Cameron’s latest series of – for want of a better term – ‘kinetic scupltures’ involve water, air, light, metal, and his good friends, the laws of physics. One piece of his spectacular Vortex series dwells at Stockroom, beneath two of his Wind Drawings. Each is a sight to behold.

Cameron has been making this kind of work professionally since he graduated from VCA with a Graduate Diploma in Sculpture, in 1990. When he’s not making work, he lectures at RMIT in Sculpture, and plays jazz music.

Cameron kindly answered a few questions for Stockroom.

Words by Megan Spencer. Many thanks to Cameron Robbins for the interview and for supplying the images.

Stockroom: How would you describe your work?

Cameron Robbons: I usually try to avoid that! It’s so much better to see the work. I find that ‘descriptions of your own work’ is one of the worst things that artists produce and why a lot of grant applications are hopeless. Artists are also often technical and boring, uncomfortably emotional or modest and self-effacing to their detriment.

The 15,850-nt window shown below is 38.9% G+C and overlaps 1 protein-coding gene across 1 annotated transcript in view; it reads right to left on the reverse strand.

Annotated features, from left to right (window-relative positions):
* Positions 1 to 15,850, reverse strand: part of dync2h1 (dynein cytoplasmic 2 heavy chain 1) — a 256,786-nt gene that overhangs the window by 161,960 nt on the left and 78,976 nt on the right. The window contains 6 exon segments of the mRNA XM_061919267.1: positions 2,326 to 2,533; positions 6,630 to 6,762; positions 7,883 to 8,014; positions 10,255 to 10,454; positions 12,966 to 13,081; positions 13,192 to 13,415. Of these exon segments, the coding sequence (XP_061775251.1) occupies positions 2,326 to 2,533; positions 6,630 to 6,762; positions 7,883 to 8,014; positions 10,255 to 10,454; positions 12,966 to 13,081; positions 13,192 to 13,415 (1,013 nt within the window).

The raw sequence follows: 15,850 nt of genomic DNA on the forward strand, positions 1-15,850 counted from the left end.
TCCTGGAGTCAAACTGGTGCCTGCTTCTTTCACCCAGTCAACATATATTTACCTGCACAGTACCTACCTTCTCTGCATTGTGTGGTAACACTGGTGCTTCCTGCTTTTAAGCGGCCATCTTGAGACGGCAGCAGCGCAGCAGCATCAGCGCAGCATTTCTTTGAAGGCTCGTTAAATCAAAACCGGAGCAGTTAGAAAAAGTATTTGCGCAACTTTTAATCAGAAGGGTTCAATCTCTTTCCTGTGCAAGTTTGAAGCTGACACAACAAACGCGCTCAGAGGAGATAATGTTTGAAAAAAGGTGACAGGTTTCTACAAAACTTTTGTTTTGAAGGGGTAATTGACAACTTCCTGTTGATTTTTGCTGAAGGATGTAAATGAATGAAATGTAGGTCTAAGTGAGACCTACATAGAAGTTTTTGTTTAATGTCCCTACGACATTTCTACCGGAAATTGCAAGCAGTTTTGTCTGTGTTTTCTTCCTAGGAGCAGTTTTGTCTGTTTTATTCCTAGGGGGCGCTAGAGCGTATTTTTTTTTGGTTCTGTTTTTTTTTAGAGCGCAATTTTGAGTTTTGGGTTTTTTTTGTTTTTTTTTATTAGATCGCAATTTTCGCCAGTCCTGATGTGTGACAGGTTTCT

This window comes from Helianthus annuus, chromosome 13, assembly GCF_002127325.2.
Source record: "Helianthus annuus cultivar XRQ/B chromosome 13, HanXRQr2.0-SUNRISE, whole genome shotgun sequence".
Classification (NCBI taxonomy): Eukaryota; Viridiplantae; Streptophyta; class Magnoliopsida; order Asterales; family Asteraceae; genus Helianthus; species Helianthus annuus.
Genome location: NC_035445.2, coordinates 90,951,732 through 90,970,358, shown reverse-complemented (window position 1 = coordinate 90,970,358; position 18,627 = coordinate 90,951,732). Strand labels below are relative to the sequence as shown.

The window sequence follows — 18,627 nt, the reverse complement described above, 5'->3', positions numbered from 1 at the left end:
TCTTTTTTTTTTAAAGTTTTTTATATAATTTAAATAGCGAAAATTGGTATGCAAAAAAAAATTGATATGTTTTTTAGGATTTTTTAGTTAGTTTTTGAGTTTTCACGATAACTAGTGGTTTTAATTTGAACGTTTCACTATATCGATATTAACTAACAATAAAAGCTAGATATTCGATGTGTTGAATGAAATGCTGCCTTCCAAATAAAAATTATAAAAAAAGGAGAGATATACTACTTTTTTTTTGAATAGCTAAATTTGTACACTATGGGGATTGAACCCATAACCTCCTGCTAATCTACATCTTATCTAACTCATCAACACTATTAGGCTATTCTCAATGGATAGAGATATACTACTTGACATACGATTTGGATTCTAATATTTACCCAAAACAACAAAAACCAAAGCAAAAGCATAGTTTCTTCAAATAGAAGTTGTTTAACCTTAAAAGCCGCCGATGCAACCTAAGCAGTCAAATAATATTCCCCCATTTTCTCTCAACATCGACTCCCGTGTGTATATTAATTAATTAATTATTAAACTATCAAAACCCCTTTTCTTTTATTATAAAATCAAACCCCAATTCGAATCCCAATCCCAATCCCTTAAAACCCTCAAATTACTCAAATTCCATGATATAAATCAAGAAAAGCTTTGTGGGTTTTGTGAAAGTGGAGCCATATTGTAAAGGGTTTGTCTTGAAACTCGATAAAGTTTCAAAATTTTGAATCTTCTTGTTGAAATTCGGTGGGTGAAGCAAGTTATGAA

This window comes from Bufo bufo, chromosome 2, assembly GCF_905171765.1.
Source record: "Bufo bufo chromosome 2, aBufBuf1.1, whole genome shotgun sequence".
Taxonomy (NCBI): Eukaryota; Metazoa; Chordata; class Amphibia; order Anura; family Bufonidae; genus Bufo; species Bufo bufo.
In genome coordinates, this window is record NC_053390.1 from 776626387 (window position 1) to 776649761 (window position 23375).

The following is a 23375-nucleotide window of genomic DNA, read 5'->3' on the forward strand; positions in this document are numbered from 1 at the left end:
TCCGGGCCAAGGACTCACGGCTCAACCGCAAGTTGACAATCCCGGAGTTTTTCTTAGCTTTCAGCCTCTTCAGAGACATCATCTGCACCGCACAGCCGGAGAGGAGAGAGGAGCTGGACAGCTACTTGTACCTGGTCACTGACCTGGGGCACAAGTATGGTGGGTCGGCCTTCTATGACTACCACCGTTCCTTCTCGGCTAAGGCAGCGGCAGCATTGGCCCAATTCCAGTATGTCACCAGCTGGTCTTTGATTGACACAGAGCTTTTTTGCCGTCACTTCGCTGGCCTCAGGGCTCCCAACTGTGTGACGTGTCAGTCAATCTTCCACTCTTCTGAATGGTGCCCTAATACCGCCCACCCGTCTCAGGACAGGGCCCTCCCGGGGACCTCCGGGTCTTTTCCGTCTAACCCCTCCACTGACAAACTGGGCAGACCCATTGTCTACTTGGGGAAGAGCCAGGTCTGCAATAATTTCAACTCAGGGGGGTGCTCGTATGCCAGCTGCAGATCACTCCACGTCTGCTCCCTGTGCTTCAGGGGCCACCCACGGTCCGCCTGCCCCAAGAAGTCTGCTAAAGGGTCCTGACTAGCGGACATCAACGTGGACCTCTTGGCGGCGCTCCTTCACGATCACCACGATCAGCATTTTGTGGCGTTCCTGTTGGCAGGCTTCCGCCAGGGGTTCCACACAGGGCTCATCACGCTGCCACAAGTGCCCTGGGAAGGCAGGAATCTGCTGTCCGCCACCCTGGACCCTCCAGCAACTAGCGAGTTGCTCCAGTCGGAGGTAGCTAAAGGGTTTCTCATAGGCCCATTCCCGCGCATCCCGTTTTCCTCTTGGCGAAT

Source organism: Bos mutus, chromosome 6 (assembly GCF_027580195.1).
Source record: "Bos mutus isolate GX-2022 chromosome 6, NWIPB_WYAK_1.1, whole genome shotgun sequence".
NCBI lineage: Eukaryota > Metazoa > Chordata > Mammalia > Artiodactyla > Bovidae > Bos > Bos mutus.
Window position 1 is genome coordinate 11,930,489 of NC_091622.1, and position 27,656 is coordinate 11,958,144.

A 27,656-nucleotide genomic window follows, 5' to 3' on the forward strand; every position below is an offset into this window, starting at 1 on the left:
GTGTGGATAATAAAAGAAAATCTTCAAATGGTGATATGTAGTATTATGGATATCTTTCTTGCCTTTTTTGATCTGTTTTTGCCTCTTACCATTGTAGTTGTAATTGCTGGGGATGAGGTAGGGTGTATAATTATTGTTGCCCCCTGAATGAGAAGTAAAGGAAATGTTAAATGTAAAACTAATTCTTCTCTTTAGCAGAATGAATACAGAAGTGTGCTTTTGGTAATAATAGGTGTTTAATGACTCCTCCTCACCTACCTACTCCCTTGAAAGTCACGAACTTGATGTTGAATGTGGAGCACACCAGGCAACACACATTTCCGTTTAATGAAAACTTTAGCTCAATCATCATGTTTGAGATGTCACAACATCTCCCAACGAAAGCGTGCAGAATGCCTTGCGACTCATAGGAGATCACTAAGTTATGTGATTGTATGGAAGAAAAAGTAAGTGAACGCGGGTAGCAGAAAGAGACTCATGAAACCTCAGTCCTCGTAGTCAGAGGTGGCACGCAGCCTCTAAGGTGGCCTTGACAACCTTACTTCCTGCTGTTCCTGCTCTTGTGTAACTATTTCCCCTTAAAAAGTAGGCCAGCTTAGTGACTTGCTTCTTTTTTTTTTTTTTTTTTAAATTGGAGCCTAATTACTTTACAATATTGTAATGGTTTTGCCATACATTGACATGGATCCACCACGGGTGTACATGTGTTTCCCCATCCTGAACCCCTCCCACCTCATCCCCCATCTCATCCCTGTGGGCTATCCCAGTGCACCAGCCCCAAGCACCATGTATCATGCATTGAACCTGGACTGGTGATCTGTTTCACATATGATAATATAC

So I use a bio that someone helped me write:

Cameron’s work makes tangible the underlying structures and rhythms of natural forces. Over the last 20 years he has produced site-specific installations in art galleries, disused buildings and outdoor sites around Australia. These inquiries employ structural devices such as wind or ocean-powered mechanical systems. Their aesthetic is the result of both careful engineering and resourcefulness. The outputs of these site-specific installations include wind drawings and sound compositions. These interpretations of the dynamics and scale of the physical world suggest the complexities of the unknown.